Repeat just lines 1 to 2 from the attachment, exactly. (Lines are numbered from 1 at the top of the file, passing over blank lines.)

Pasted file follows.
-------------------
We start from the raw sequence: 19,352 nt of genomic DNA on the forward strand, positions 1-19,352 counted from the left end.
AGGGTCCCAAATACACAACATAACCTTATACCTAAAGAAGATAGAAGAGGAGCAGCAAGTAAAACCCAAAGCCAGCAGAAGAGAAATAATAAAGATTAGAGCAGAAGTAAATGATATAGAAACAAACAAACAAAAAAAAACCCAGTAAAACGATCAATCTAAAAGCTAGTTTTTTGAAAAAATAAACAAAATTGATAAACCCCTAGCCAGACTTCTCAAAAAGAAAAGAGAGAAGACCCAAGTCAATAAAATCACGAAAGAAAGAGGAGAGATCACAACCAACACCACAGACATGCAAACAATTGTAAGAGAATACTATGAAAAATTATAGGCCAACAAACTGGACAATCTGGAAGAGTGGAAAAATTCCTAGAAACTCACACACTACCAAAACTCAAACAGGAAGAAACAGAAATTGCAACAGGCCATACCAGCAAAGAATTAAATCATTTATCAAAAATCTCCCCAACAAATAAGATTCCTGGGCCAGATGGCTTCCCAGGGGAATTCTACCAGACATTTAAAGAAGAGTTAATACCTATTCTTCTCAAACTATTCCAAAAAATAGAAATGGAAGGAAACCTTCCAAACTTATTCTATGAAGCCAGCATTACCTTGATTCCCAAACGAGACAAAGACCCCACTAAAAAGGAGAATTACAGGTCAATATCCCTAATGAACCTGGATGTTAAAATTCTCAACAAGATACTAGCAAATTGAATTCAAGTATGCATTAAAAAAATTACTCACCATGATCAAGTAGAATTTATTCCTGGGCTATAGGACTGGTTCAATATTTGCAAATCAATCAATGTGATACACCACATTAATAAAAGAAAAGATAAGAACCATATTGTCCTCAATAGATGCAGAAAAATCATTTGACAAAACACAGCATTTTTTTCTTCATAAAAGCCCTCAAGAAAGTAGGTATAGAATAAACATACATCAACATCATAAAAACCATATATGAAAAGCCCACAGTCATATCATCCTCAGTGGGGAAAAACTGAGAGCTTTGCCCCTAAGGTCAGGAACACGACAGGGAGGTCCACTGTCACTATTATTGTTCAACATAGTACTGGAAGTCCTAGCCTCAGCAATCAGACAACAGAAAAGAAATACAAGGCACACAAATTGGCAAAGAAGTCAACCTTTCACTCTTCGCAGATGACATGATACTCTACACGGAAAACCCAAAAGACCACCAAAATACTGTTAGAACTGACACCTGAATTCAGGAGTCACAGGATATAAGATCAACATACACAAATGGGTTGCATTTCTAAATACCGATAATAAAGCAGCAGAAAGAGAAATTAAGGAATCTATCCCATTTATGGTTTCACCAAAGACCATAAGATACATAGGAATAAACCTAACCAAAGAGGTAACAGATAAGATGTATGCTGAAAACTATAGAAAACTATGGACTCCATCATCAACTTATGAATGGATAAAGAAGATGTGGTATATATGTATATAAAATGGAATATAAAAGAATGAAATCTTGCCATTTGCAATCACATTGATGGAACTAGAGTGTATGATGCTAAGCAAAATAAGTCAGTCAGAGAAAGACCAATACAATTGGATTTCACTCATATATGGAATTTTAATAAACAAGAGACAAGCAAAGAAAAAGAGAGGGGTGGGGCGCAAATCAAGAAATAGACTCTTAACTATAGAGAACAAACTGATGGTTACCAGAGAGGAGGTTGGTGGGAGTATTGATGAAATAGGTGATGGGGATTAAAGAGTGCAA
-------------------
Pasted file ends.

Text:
We start from the raw sequence: 19,352 nt of genomic DNA on the forward strand, positions 1-19,352 counted from the left end.
AGGGTCCCAAATACACAACATAACCTTATACCTAAAGAAGATAGAAGAGGAGCAGCAAGTAAAACCCAAAGCCAGCAGAAGAGAAATAATAAAGATTAGAGCAGAAGTAAATGATATAGAAACAAACAAACAAAAAAAAACCCAGTAAAACGATCAATCTAAAAGCTAGTTTTTTGAAAAAATAAACAAAATTGATAAACCCCTAGCCAGACTTCTCAAAAAGAAAAGAGAGAAGACCCAAGTCAATAAAATCACGAAAGAAAGAGGAGAGATCACAACCAACACCACAGACATGCAAACAATTGTAAGAGAATACTATGAAAAATTATAGGCCAACAAACTGGACAATCTGGAAGAGTGGAAAAATTCCTAGAAACTCACACACTACCAAAACTCAAACAGGAAGAAACAGAAATTGCAACAGGCCATACCAGCAAAGAATTAAATCATTTATCAAAAATCTCCCCAACAAATAAGATTCCTGGGCCAGATGGCTTCCCAGGGGAATTCTACCAGACATTTAAAGAAGAGTTAATACCTATTCTTCTCAAACTATTCCAAAAAATAGAAATGGAAGGAAACCTTCCAAACTTATTCTATGAAGCCAGCATTACCTTGATTCCCAAACGAGACAAAGACCCCACTAAAAAGGAGAATTACAGGTCAATATCCCTAATGAACCTGGATGTTAAAATTCTCAACAAGATACTAGCAAATTGAATTCAAGTATGCATTAAAAAAATTACTCACCATGATCAAGTAGAATTTATTCCTGGGCTATAGGACTGGTTCAATATTTGCAAATCAATCAATGTGATACACCACATTAATAAAAGAAAAGATAAGAACCATATTGTCCTCAATAGATGCAGAAAAATCATTTGACAAAACACAGCATTTTTTTCTTCATAAAAGCCCTCAAGAAAGTAGGTATAGAATAAACATACATCAACATCATAAAAACCATATATGAAAAGCCCACAGTCATATCATCCTCAGTGGGGAAAAACTGAGAGCTTTGCCCCTAAGGTCAGGAACACGACAGGGAGGTCCACTGTCACTATTATTGTTCAACATAGTACTGGAAGTCCTAGCCTCAGCAATCAGACAACAGAAAAGAAATACAAGGCACACAAATTGGCAAAGAAGTCAACCTTTCACTCTTCGCAGATGACATGATACTCTACACGGAAAACCCAAAAGACCACCAAAATACTGTTAGAACTGACACCTGAATTCAGGAGTCACAGGATATAAGATCAACATACACAAATGGGTTGCATTTCTAAATACCGATAATAAAGCAGCAGAAAGAGAAATTAAGGAATCTATCCCATTTATGGTTTCACCAAAGACCATAAGATACATAGGAATAAACCTAACCAAAGAGGTAACAGATAAGATGTATGCTGAAAACTATAGAAAACTATGGACTCCATCATCAACTTATGAATGGATAAAGAAGATGTGGTATATATGTATATAAAATGGAATATAAAAGAATGAAATCTTGCCATTTGCAATCACATTGATGGAACTAGAGTGTATGATGCTAAGCAAAATAAGTCAGTCAGAGAAAGACCAATACAATTGGATTTCACTCATATATGGAATTTTAATAAACAAGAGACAAGCAAAGAAAAAGAGAGGGGTGGGGCGCAAATCAAGAAATAGACTCTTAACTATAGAGAACAAACTGATGGTTACCAGAGAGGAGGTTGGTGGGAGTATTGATGAAATAGGTGATGGGGATTAAAGAGTGCAA